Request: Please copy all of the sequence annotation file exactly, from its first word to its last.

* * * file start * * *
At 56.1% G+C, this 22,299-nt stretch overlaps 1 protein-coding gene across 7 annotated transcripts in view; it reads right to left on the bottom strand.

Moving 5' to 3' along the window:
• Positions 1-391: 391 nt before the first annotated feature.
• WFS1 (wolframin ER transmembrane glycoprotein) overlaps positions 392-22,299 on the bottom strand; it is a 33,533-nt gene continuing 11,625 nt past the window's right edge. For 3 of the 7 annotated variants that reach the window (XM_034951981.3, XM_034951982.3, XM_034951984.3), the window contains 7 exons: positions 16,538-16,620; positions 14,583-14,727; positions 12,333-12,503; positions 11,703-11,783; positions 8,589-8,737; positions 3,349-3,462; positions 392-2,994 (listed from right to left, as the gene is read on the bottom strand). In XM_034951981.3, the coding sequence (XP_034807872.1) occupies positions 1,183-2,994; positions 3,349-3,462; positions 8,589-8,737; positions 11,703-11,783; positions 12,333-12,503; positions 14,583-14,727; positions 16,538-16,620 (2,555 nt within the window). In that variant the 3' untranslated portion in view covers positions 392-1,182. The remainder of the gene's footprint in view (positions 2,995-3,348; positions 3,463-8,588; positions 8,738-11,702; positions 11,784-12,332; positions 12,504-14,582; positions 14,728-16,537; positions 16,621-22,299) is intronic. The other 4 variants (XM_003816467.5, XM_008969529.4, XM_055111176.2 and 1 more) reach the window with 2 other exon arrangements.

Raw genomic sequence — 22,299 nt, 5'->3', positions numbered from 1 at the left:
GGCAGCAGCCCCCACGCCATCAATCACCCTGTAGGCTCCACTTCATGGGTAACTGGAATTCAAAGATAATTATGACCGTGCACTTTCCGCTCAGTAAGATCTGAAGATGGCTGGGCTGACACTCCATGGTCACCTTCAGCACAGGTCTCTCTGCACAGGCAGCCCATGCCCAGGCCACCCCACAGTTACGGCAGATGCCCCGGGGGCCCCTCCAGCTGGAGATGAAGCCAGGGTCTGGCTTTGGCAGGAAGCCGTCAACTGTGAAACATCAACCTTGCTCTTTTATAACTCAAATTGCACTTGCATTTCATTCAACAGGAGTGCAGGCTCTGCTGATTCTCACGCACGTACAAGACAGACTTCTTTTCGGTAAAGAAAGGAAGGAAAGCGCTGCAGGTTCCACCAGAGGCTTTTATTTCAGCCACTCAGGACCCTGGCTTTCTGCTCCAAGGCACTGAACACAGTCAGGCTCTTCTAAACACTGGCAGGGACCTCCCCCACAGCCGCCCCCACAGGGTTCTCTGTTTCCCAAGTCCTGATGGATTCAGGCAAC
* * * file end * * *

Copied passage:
At 56.1% G+C, this 22,299-nt stretch overlaps 1 protein-coding gene across 7 annotated transcripts in view; it reads right to left on the bottom strand.

Moving 5' to 3' along the window:
• Positions 1-391: 391 nt before the first annotated feature.
• WFS1 (wolframin ER transmembrane glycoprotein) overlaps positions 392-22,299 on the bottom strand; it is a 33,533-nt gene continuing 11,625 nt past the window's right edge. For 3 of the 7 annotated variants that reach the window (XM_034951981.3, XM_034951982.3, XM_034951984.3), the window contains 7 exons: positions 16,538-16,620; positions 14,583-14,727; positions 12,333-12,503; positions 11,703-11,783; positions 8,589-8,737; positions 3,349-3,462; positions 392-2,994 (listed from right to left, as the gene is read on the bottom strand). In XM_034951981.3, the coding sequence (XP_034807872.1) occupies positions 1,183-2,994; positions 3,349-3,462; positions 8,589-8,737; positions 11,703-11,783; positions 12,333-12,503; positions 14,583-14,727; positions 16,538-16,620 (2,555 nt within the window). In that variant the 3' untranslated portion in view covers positions 392-1,182. The remainder of the gene's footprint in view (positions 2,995-3,348; positions 3,463-8,588; positions 8,738-11,702; positions 11,784-12,332; positions 12,504-14,582; positions 14,728-16,537; positions 16,621-22,299) is intronic. The other 4 variants (XM_003816467.5, XM_008969529.4, XM_055111176.2 and 1 more) reach the window with 2 other exon arrangements.

Raw genomic sequence — 22,299 nt, 5'->3', positions numbered from 1 at the left:
GGCAGCAGCCCCCACGCCATCAATCACCCTGTAGGCTCCACTTCATGGGTAACTGGAATTCAAAGATAATTATGACCGTGCACTTTCCGCTCAGTAAGATCTGAAGATGGCTGGGCTGACACTCCATGGTCACCTTCAGCACAGGTCTCTCTGCACAGGCAGCCCATGCCCAGGCCACCCCACAGTTACGGCAGATGCCCCGGGGGCCCCTCCAGCTGGAGATGAAGCCAGGGTCTGGCTTTGGCAGGAAGCCGTCAACTGTGAAACATCAACCTTGCTCTTTTATAACTCAAATTGCACTTGCATTTCATTCAACAGGAGTGCAGGCTCTGCTGATTCTCACGCACGTACAAGACAGACTTCTTTTCGGTAAAGAAAGGAAGGAAAGCGCTGCAGGTTCCACCAGAGGCTTTTATTTCAGCCACTCAGGACCCTGGCTTTCTGCTCCAAGGCACTGAACACAGTCAGGCTCTTCTAAACACTGGCAGGGACCTCCCCCACAGCCGCCCCCACAGGGTTCTCTGTTTCCCAAGTCCTGATGGATTCAGGCAAC